Unwilling to commit, the Facebook generation has turned its back on marriage

Plus: Zaha Hadid deserves better than this shoddy treatment

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The Independent Online

How can we sell marriage? It desperately needs rebranding. The Pope has been visiting the US and extolling the virtues of family life within matrimony, but even his Holiness can’t stop the rot in the UK. Marriage has never been less fashionable here. It’s increasingly seen as an option, not a necessity for heterosexual couples, and that has profound implications for the next generation.

One piece of news that went largely unremarked this week was the publication of new statistics revealing that more children are now being born out of marriage in the North of England and Scotland, a figure as high as 60 per cent in the North-east. I am not a religious person, nor a po-faced oldie who thinks that marriage is the answer to social stability. Yes, I’ve been divorced several times – though there were no children involved.

Nevertheless, I can’t understand why modern mothers can’t grasp the simple truth that marriage gives them and their children legal protection in the event of a break-up. And marriage gives fathers rights and guaranteed access.

Statistics indicate that marriage can help to keep a family together. Three-quarters of women who are married when they give birth are still with that partner when that child is 15. But if they marry after the child is born, that figure drops to less than half; if the couple never marry, only a third will still be together when their child is a teenager.

This makes sobering reading. Of course, one-parent families raise children that are as happy as two-parent ones, but the impact of marital break-up on this scale on child development must be worrying. It has also led to a huge number of costly disputes in the courts over property and access. The only people benefiting from our pig-headed attitudes to marriage are lawyers.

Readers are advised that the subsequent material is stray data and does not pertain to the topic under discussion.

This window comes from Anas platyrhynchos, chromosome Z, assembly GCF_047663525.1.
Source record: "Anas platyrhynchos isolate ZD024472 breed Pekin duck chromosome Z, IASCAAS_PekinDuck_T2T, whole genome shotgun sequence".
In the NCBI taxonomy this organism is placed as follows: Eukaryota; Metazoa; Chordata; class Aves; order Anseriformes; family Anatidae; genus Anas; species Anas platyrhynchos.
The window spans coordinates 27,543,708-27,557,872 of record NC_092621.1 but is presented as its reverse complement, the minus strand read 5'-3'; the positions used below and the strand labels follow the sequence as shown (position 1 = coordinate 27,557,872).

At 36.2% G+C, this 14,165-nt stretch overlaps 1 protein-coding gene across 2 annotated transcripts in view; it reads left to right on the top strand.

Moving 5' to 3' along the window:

Perhaps the answer is to rethink civil partnerships as a no-frills alternative – “marriage-lite”, if you like. The Scottish Assembly is considering extending civil partnerships to heterosexual couples, but the Scottish National Party has said it is “not persuaded” on the matter and a vote will not be taken until after the elections next May. In the UK, a mixed-sex couple has issued a legal challenge demanding the extension of civil partnerships, but there still seems no appetite to do so. In fact, the Government has been considering the cancelling civil partnerships altogether in the future and just offering marriage to all.

Peter Tatchell, the gay rights campaigner, is against this draconian step, and he’s right. In the Netherlands, civil partnerships have been extended and 10 per cent of couples are choosing it over marriage. In law, there is very little difference between civil partnership and marriage. Couples have the same rights relating to child access and family matters, wills, estates, tax and so on. A civil partner can become a step-parent.

We need a clever advertising agency and some “blue sky thinkers” to sell civil partnerships to straight people. There’s no slushy ceremony with prayers and pledges; it’s just a piece of paper, but that piece of paper gives you so much protection if anything goes wrong.

I suspect the reason many people aren’t getting married is simple: they are selfish individuals who think their individuality and their freedom will be compromised if they enter into a contract. The Facebook generation – too scared to commit to anything other than a selfie.

 

Zaha Hadid deserves better than this shabby treatment

Dame Zaha Hadid has just been awarded the Gold Medal by RIBA, an award whose previous recipients include Frank Gehry and Le Corbusier. This brilliant, fiercely intelligent woman (whom I’ve always found charming and kind) was interviewed by Sarah Montague on the Today programme on Thursday and the result was a disgrace.